A modder going by Chaos or Holy Water reportedly added an automatic updater into their work. The updater allowed the developer to install malware on devices. Additionally, some mods significantly hindered gameplay.

As a solution, the author introduced additional software, forcing players to install more dangerous programs. The malware-ridden mods affected approximately more than 35k players.

Mods, cheats, and cheat engines bring cryptors, concealing RATs

Researchers from Cisco Talos had detected a significant increase in malware using gaming-related content as bait. The tainted software delivered different malware strains. However, the most popular were remote access trojans. Hackers distributed such information-stealing viruses through YouTube how-to videos and fraudulent websites.

Exclusive content hides malware

In 2020, researchers detected a scam targeting Valorant players. The rigged software masqueraded as a product licensing key, giving access to the beta version of Valorant. Instead, it contained a keylogger, capturing everything that users type.

How to know if you can trust a game mod?

Modding communities dedicate their time and resources to pioneer new ideas and deliver them to enthusiasts. There are genuine people working on custom game components. Thus, here are some tips for navigating the modding landscape safely.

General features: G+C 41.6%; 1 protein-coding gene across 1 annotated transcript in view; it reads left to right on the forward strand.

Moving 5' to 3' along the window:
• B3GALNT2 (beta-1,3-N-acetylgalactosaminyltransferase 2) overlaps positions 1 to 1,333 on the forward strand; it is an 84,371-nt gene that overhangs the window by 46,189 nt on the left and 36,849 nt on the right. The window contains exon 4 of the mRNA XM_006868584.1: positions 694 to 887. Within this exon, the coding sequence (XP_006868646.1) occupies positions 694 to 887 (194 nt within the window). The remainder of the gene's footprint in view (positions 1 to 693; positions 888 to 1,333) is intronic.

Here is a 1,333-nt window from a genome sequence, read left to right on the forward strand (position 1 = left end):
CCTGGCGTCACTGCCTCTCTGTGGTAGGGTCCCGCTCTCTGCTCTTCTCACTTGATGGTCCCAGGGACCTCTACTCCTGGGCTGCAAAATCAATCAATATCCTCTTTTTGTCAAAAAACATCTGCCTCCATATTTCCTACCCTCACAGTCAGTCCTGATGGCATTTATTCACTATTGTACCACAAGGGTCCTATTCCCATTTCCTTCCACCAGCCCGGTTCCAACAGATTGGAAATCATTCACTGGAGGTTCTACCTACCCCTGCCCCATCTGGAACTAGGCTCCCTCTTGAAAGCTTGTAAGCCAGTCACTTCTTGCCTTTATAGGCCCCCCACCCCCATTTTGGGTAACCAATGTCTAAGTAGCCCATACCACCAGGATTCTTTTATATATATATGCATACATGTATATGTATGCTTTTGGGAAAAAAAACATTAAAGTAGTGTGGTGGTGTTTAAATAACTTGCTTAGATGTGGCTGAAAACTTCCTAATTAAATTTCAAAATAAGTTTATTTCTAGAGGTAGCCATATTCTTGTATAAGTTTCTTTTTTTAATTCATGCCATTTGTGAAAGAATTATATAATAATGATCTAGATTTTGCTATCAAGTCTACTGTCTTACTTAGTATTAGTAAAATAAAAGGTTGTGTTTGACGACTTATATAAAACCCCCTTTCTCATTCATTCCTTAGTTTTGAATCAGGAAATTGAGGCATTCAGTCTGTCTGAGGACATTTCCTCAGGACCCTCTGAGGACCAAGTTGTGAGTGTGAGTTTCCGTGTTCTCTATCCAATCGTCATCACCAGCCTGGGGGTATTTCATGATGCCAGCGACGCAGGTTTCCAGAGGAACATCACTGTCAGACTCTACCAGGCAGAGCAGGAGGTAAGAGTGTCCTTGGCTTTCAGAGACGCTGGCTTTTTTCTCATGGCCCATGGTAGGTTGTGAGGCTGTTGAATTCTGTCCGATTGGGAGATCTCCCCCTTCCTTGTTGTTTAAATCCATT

• Bogus software distribution sites. Respected modding communities like Nexus Mods have a broad selection of software. However, you should never venture into little-known websites offering unlicensed software or mods. Many YouTube how-to videos promote such malicious downloads.
  • Scan software with trusted antivirus programs. User-generated content is never fully reliable, even if you download mods from well-known sources. Therefore, protect your devices with antivirus software and run scans to see whether there are many issues.
  • Do not trust shady platforms. This recommendation applies during your entire online journey. Websites with a dozen download buttons and pop-ups might immediately trigger warnings. However, other fraudulent sites can be more subtle.
  • Do not mix modding and piracy. Modding elevates gaming experiences, and successful products can attract more game buyers. Therefore, mods should encourage the use of official software. If a mod offers a paid game included for free, it is not a legitimate download.
  • Protect online gaming. All players should recognize the potential dangers when playing online. So, take the necessary precautions, like two-factor authentication for your gaming accounts. Also, read the community guidelines and EULA documents for more clarity. For instance, mobile games can take advantage of the information you generate, like silently keeping tabs on your location. Also, install a VPN to encrypt traffic, which fights off unnecessary tracking and protects each data exchange online. Online gamers can also use it as a way to reduce ping if their Internet Service Providers throttle connections.
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Anton P.

Anton P.

Former chef and the head of Atlas VPN blog team. He's an experienced cybersecurity expert with a background of technical content writing.